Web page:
This is a post by author Yvonne Chan. Yvonne is Managing Director for Universal Aviation Singapore, which has an aircraft ground-handling facility in Seletar. Yvonne is an expert on business aircraft operations in Singapore and can be contacted at email@example.com.
This business aviation blog post is part of a series on operating in Singapore and continues from our last article: “Tips on Permits, PPRs and Airport Slots for Singapore.”
While flight plans, weather, and NOTAMS can be filed and sourced directly by business aircraft operators, it’s recommended that you use a 3rd-party provider and a ground handler as resources in this process. Be aware of local Singapore operating restrictions as well as best-practice procedures in filing and revising flight plans.
1. Consider Air Traffic Control (ATC) procedures prior to operation
You’ll need to obtain arrival and departure airport slots when operating to Changi (WSSS). Always check NOTAMS before operating to either WSSS or Seletar (WSSL). Prior to arrival, the Changi Airport Group (CAG), responsible for managing the airport, will advise ATC of your assigned parking bay. ATC will communicate this to the crew on arrival.
2. Minimum equipment requirements exist at this location
All aircraft operating to Singapore must have airborne collision avoidance system (ACAS II) as well as reduced vertical separation minima (RVSM) certification.
3. Know preferred means of communication
E-mail, rather than SITA or AFTN, is preferred in ground handler communications with ATC. Any departure delay will be communicated by ATC to the crew via VHF. Permission must be obtained from ground control for engine start (this will be via VHF).
4. Consider day of operation procedures
On the day of operations, your 3rd-party provider will ensure that your flight plan package is printed and ready for the crew and will confirm that the ATC flight plan is correctly filed. If there’s an error or issue with the flight plan filing, your ground handler will coordinate necessary changes. In the case of a flight plan self-filed by the operator, the ground handler will advise of appropriate changes that may be necessary (i.e., if routing is not correct). A delay of more than three hours will require a new flight plan instead of revising one that was originally filed. Your ground handler will be able to provide ATC with the new flight plan. However, if you require a computerized flight plan, this will need to be sourced through a 3rd-party provider.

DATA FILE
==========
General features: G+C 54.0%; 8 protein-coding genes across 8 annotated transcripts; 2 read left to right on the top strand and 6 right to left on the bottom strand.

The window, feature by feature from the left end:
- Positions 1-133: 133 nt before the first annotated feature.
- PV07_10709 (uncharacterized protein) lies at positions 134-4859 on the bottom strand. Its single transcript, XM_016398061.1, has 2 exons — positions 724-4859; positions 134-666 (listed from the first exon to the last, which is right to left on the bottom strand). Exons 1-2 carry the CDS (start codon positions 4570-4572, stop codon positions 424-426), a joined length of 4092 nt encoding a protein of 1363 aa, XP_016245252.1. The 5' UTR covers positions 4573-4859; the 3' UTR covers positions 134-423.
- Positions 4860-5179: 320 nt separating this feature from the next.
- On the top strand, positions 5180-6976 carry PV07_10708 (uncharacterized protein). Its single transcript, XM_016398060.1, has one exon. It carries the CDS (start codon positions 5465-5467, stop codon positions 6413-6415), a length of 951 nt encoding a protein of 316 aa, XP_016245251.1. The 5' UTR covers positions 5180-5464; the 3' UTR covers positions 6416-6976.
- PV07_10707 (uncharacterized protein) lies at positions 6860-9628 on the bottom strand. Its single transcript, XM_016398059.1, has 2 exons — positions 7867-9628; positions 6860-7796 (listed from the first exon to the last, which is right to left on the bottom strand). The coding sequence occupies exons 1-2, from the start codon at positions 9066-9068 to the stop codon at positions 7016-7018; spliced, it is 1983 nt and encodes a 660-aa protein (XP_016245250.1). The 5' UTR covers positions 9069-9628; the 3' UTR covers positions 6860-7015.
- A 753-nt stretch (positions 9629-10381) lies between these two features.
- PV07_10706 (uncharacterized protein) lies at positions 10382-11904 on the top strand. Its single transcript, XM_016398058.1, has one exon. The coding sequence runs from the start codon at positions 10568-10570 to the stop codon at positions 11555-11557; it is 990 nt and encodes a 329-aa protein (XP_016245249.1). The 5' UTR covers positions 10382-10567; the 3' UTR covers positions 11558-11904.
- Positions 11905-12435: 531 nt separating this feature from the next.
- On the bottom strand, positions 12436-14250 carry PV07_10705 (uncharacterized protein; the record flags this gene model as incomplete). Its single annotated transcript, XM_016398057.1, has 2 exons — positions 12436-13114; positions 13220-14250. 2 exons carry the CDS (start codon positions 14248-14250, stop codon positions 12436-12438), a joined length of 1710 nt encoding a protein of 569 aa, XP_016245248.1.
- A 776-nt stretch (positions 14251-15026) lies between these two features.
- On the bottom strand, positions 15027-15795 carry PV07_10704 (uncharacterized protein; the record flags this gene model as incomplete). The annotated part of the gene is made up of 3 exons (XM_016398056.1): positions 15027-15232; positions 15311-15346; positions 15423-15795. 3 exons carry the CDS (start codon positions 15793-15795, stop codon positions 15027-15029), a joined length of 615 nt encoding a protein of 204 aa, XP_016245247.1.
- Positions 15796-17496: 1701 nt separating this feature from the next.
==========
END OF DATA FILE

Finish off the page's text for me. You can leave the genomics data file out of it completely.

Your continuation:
5. New holding patterns are in place at WSSS
On March 19, 2012, Civil Aviation Authority of Singapore (CAAS) issued an AIP supplement regarding an operational trial in holding-area procedures when approaching WSSS airspace (whenever traffic circumstances require holding of aircraft). Foreseeable circumstances for holds would include peak periods of arrival into WSSS, inclement weather, and transition during change of runway in use. Check with your 3rd-party provider on current status and procedures for the four newly designated holding areas.
6. Be aware of restricted and military airspace
There are areas of restricted airspace around Singapore, so it’s important to confirm you’re using correct airways. Singapore is a small country, in very close proximity to Malaysia and Indonesia, with military areas and activity close by. When operating to or from WSSL, be aware there are special procedures that must be followed. Airspace closures due to military exercises are advised in advance via NOTAM. During Singapore Air Defense exercises, there will be special departure procedures to follow for certain sectors. Once airborne, crew will communicate with ATC regarding any revised routings, but this doesn’t usually cause delays.
7. There are weather challenges to consider
During periods of heavy rain and lightning, most prevalent between October and March, you may experience operational delays, particularly at WSSL. WSSL has no instrument landing system (ILS), and the airport may close to all aircraft arrivals and departures during periods of heavy rain and lightning. Low-visibility-haze conditions still occur from time to time as a result of forest clearing activities in Indonesia, but the situation has improved over the past few years.
8. Be aware of local weather resources
There are fully staffed meteorological departments at both WSSS and WSSL able to provide worldwide weather. There’s also a local Web site that you or your ground handler can access to print off local weather and NOTAMS. Note that this site is geared to the Singapore region only.
9. Know pre-departure weather options
Your ground handler will ensure that a weather package including NOTAMS is printed and ready for the crew. Current weather validation, as well as the latest METARs and TAFs, can be obtained from the local met office or control tower.
Operational delays, in practice, are relatively rare in Singapore. Heavy weather activity is more prone to disrupt arrivals and departures at WSSL as opposed to WSSS. Airspace restrictions due to military activity are not infrequent, and you’ll need to be aware of these limitations. However, such events seldom cause operational issues.
If you have any questions about this article, contact me at firstname.lastname@example.org.
Later we’ll discuss local culture considerations for Singapore and their impact on your trip.
Category : Best Practice
About Yvonne Chan
Yvonne Chan has nearly two decades of experience in business aviation and is an expert on ground and flight operations in Singapore. Yvonne, who first joined Universal in 1992, currently serves as Country Manager for Universal Aviation Singapore, where she has been instrumental in helping Universal Aviation establish other locations in the Asia-Pacific region. Based in Singapore, Yvonne is fluent in English, Mandarin and several local dialects. Yvonne can be reached at email@example.com.
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